A plethora of machine learning and feature selection methods have been proposed and tested in various studies [6, 12, 13, 16, 32]. In this manuscript, we aimed to compare a few of these methods; however, picking one method can be convenient but not always pertinent. Thus, in our analysis we proposed to select a few orthogonal feature selection methods from what were tested and then use the union of all variables selected from these methods for any downstream analysis. Figure 2 depicts the concept of our collective feature selection approach in selecting variables in a dummy set of 4 methods listed as Method 1 to 4. We applied this approach to simulated data experiments 1 and 2 but are only showing results from experiment 2 where we selected top 3%, 5% and 10% features from each of the 4 methods. Results from experiment 1 are similar. We compared these methods in terms of number of overlapping features, number of true positives, and number of false positives detected from each. To represent the overlapping features and features selected for EDM-1 and EDM-2 models, we merged the datasets with 3 different heritability values (0.1,0.2 and 0.4) together.
Figure 2
Fig. 2

Outer circle represent a collective feature selection approach

Using this approach, we also propose a pipeline as shown in Fig. 3 for performing analysis using feature selection as an essential step before applying machine learning methods, such as neural networks, support vector machines, Bayesian approaches, etc., in downstream analyses. Figure 3 represents a three-step pipeline, beginning with testing several feature selection methods in simulated datasets in Step 1, as covered in this manuscript. Steps 2 and 3 involve applying the selected methods to a real dataset. We propose to apply top performing methods from Step 1 on our natural biological dataset in Step 2. In Step 2, we select variables based on our collective approach in our real training dataset. Finally, in Step 3, we propose to extract collectively selected variables from the variable selection subset of our natural biological dataset to then use for downstream analysis.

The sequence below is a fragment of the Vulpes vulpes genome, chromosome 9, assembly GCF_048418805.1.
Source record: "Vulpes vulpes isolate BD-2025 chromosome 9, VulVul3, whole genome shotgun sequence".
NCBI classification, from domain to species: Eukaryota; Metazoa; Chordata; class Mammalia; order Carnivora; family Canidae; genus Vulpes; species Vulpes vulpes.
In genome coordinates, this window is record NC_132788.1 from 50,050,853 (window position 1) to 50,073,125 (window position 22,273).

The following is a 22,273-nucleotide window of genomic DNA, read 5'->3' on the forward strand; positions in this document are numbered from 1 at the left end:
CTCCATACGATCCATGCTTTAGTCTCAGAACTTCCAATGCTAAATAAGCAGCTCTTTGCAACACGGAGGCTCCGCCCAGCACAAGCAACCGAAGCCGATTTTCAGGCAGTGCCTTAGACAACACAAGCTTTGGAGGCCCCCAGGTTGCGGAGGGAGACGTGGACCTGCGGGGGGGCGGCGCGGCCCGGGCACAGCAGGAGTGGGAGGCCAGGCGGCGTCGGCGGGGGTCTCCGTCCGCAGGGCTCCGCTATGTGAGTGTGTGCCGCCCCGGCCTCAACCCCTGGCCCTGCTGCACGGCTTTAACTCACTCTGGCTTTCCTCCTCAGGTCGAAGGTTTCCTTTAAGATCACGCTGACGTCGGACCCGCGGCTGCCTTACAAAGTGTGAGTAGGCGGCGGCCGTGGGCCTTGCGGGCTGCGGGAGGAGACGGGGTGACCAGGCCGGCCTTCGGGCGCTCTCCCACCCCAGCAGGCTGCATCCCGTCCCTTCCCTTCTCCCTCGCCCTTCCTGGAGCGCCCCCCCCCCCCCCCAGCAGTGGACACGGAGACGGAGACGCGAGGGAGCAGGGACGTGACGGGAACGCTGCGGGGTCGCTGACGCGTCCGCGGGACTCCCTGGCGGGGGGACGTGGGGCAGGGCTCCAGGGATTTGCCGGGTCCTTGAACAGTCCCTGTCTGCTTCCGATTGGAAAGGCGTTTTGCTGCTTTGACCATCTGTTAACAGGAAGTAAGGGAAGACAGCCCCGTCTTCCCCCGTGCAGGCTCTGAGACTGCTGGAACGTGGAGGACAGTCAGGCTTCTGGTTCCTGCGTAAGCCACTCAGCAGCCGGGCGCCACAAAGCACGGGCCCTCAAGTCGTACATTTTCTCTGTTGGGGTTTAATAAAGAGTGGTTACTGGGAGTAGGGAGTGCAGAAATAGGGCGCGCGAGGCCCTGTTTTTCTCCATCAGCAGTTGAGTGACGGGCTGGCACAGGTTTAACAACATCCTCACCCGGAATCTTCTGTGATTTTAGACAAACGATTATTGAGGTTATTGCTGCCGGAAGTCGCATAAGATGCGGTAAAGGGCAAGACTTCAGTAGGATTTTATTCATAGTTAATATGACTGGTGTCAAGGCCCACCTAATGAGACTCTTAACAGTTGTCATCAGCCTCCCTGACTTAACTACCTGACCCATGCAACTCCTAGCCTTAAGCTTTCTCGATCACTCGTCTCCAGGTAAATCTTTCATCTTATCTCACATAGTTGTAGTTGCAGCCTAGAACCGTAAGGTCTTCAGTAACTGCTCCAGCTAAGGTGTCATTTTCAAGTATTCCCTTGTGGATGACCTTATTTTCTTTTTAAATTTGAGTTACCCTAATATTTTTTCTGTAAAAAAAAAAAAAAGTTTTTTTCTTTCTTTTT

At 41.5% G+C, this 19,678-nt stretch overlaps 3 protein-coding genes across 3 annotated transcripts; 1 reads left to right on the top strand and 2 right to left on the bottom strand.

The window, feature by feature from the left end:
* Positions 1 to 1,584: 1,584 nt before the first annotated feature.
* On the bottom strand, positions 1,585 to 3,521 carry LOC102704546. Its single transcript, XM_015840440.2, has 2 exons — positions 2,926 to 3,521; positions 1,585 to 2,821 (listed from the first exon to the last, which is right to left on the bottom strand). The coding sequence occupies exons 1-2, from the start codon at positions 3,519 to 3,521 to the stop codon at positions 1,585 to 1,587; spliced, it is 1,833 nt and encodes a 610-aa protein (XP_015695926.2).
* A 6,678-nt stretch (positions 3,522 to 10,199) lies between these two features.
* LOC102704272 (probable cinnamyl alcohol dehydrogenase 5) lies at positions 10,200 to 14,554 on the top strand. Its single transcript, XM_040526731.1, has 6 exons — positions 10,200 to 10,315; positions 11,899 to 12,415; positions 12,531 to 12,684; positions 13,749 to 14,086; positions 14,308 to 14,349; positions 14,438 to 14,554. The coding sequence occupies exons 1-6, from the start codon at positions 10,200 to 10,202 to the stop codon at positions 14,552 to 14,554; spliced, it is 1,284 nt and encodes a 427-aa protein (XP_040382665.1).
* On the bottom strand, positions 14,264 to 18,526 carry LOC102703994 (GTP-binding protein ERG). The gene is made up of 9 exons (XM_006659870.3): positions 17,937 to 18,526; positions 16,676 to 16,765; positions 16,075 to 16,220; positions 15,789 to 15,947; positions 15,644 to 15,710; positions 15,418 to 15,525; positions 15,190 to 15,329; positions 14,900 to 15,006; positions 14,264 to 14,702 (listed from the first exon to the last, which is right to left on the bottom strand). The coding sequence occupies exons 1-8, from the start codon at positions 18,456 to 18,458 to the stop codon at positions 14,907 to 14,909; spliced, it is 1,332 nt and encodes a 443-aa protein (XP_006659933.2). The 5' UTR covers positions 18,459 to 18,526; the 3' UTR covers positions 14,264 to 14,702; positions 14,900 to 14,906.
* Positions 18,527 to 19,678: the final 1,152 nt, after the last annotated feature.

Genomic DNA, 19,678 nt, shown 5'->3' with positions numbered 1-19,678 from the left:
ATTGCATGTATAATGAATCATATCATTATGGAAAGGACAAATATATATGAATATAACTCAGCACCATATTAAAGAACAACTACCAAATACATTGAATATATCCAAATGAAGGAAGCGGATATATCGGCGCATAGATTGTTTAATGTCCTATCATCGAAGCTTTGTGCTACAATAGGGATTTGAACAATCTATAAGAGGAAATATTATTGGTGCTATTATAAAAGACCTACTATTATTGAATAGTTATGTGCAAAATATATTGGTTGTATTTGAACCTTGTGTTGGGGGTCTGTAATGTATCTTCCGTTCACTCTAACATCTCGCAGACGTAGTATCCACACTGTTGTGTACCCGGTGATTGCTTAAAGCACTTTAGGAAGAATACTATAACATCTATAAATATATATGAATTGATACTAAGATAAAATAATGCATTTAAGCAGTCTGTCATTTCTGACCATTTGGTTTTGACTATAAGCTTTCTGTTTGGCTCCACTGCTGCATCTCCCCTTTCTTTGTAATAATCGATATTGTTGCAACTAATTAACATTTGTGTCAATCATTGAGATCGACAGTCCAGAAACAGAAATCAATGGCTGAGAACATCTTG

Figure 3
Fig. 3

Pipeline of feature selection procedure and downstream analysis in both simulated and natural biological data

Feature selection and downstream analyses

We applied this proposed approach to test for SNPs that are associated with obesity among samples from the MyCode DiscovEHR study [23]. On quality controlled data, we selected features using MDR, MultiSURF* and TuRF, and Ranger collectively, and then performed downstream analyses using Analysis Tool for Heritable and Environmental Network Associations (ATHENA) [9, 34]. We choose to apply Grammatical Evolution Neural Networks (GENN) implemented in ATHENA for this analysis to select non-linear epistatic interactions between SNPs selected from the feature selection strategy described above. Grammatical evolution methods are alternatives to classical genetic programming approaches in machine learning methods. This approach has been widely accepted and its effectiveness has been explained in previous studies [3538]. We used the following parameter criteria to identify networks associated with BMI case control outcome:
  1. 1.

    Five-fold cross validation

     
Modelling data as described in Step 3, which included 14,925 samples and features selected via collective approach, were divided into 5 equal parts.
  1. 2.

    Process

     
The first iteration begins with selecting a training set to generate random population (popsize 10,000), dividing into sub-populations, and then preforming an analysis on 30 nodes. The grammar for GENN is then used to evaluate the training set using Area Under Curve (AUC) fitness criteria. This step is then repeated 20 times (numsteps) after which migration takes place to select the best solution from all 30 nodes. This process is repeated 4 more times, once for each remaining cross-validation fold to perform 5-fold cross validation as explained in step #1.
  1. 3.

    Results

     

Training and testing AUC for each network model associated with outcome is reported from all cross validations.

Results

Simulation studies results

Optimizing TuRF iterations

We aimed to use TuRF along with MultiSURF to help increase its efficiency. We tested 3 different thresholds, 1%, 5%, and 10%, to iteratively remove that percent of lowest ranking variables at each iteration. Figure 4 below shows the comparison of results. Here sensitivity is defined as the proportion of true positives selected where a sensitivity of 1 means 100% of true positives were selected from the simulated dataset.
Figure 4
Fig. 4

Comparison of results for TuRF parameters when using it with MultiSURF* as well as MultiSURF* without TuRF implementation. The plot on left is for 100 variables and the right plot is for 500 variables. The x-axis lists main effect and interaction datasets while the y-axis lists all methods tested. These plots are faceted by percentage of top variables selected and the strength of signal. The color gradient refers to the sensitivity (percentage of true positives), ranging blue to orange, or 0 to1